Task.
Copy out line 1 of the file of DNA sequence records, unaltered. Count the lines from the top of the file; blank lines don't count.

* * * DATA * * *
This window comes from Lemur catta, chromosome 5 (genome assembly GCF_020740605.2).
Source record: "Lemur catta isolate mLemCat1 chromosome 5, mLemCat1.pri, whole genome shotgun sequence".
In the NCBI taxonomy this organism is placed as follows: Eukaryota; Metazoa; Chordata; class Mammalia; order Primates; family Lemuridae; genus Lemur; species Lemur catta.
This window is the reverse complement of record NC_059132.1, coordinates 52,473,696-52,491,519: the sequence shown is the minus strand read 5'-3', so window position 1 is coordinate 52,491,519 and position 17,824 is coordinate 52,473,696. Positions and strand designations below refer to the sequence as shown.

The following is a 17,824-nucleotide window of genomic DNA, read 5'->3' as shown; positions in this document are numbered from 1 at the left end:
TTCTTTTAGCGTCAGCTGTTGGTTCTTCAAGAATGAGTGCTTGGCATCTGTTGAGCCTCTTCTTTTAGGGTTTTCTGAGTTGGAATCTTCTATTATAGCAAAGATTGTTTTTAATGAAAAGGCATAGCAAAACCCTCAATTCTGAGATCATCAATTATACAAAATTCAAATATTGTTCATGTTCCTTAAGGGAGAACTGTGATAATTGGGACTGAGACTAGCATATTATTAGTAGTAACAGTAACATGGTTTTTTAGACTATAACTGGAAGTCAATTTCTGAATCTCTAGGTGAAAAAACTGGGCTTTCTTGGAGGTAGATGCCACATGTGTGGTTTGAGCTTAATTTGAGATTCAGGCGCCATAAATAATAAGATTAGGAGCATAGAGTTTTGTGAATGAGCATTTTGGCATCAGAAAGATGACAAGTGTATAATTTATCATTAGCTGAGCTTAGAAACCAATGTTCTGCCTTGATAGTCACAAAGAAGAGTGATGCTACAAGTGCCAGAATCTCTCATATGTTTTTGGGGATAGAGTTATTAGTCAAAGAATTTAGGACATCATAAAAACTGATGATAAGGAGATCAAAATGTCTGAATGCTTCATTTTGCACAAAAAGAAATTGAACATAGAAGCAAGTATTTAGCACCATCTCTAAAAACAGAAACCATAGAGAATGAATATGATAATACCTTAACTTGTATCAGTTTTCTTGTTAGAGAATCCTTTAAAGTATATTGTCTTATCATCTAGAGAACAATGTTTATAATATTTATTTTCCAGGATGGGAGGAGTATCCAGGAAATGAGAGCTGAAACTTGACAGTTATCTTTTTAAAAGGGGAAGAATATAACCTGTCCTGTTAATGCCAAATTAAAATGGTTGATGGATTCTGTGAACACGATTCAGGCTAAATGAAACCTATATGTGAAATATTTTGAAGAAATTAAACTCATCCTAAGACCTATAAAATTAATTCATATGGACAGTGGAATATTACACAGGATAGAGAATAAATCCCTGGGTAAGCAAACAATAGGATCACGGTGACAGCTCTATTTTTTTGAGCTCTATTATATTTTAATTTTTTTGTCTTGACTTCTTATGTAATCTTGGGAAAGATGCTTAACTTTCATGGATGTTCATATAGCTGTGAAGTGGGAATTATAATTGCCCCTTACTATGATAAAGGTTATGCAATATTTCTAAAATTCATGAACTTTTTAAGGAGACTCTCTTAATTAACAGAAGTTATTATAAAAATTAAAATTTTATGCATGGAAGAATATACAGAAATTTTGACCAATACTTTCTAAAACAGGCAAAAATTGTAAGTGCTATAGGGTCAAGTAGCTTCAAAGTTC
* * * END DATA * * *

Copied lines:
This window comes from Lemur catta, chromosome 5 (genome assembly GCF_020740605.2).